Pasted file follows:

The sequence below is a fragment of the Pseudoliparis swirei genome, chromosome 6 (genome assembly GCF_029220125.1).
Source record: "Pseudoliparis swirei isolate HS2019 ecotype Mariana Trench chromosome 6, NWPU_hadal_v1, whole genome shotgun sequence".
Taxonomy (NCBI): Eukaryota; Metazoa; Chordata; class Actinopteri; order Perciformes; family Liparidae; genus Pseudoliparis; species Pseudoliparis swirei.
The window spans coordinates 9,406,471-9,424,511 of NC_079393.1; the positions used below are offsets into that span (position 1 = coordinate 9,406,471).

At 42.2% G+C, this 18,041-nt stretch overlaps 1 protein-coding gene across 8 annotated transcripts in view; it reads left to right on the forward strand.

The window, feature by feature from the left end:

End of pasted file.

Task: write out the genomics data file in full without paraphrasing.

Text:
The sequence below is a fragment of the Pseudoliparis swirei genome, chromosome 6 (genome assembly GCF_029220125.1).
Source record: "Pseudoliparis swirei isolate HS2019 ecotype Mariana Trench chromosome 6, NWPU_hadal_v1, whole genome shotgun sequence".
Taxonomy (NCBI): Eukaryota; Metazoa; Chordata; class Actinopteri; order Perciformes; family Liparidae; genus Pseudoliparis; species Pseudoliparis swirei.
The window spans coordinates 9,406,471-9,424,511 of NC_079393.1; the positions used below are offsets into that span (position 1 = coordinate 9,406,471).

At 42.2% G+C, this 18,041-nt stretch overlaps 1 protein-coding gene across 8 annotated transcripts in view; it reads left to right on the forward strand.

The window, feature by feature from the left end: